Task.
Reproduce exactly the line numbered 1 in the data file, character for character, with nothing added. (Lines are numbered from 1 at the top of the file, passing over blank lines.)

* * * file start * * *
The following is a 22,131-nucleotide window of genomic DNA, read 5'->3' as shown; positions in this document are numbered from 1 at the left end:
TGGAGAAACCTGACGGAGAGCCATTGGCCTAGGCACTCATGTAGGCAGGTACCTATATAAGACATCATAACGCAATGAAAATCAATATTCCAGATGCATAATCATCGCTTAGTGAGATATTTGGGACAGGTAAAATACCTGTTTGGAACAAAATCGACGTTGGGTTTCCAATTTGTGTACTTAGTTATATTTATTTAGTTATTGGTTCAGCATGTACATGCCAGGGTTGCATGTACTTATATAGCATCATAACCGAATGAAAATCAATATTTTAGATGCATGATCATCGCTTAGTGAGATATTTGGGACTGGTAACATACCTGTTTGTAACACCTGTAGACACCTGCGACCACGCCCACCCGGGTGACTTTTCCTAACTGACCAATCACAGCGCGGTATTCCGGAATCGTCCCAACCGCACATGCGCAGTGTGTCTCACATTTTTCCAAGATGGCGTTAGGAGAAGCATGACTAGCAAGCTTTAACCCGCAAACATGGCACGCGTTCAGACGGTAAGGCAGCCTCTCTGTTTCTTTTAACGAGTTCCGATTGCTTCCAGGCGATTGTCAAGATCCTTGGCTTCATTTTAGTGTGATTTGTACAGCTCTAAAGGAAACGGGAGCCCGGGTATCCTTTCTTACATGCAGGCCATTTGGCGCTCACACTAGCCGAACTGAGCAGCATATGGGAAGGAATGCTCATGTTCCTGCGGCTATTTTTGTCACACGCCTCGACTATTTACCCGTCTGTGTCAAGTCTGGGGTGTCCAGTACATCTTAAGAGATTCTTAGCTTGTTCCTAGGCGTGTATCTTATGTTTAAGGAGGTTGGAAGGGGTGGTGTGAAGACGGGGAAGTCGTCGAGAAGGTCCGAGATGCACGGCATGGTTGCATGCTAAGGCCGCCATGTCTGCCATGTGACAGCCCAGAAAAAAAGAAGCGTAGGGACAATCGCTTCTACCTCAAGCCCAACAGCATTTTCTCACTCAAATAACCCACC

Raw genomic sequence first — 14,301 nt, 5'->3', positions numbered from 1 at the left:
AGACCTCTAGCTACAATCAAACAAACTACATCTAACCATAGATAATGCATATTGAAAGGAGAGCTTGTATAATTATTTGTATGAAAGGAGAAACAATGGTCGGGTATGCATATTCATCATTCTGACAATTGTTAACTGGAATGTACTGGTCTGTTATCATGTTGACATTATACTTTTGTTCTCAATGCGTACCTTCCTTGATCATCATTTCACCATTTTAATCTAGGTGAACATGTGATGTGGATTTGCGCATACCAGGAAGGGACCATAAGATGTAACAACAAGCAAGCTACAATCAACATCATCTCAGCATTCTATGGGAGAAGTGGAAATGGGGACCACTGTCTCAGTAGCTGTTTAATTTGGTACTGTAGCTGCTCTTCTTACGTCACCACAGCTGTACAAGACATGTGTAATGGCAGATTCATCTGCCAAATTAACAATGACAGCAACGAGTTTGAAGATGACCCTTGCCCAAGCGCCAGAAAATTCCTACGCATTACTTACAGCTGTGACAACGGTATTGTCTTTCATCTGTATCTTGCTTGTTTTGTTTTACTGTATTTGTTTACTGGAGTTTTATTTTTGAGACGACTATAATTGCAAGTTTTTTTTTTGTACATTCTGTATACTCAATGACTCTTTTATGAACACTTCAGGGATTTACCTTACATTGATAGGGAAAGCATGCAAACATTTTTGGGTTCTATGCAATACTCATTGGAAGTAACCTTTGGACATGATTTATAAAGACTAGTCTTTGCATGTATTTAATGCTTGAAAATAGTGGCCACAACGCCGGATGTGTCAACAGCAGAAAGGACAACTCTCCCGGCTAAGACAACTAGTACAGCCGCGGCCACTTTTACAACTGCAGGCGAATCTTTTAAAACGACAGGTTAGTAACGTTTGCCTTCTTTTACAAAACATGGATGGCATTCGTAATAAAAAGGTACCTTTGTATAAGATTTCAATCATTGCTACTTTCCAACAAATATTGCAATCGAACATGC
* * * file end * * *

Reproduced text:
The following is a 22,131-nucleotide window of genomic DNA, read 5'->3' as shown; positions in this document are numbered from 1 at the left end: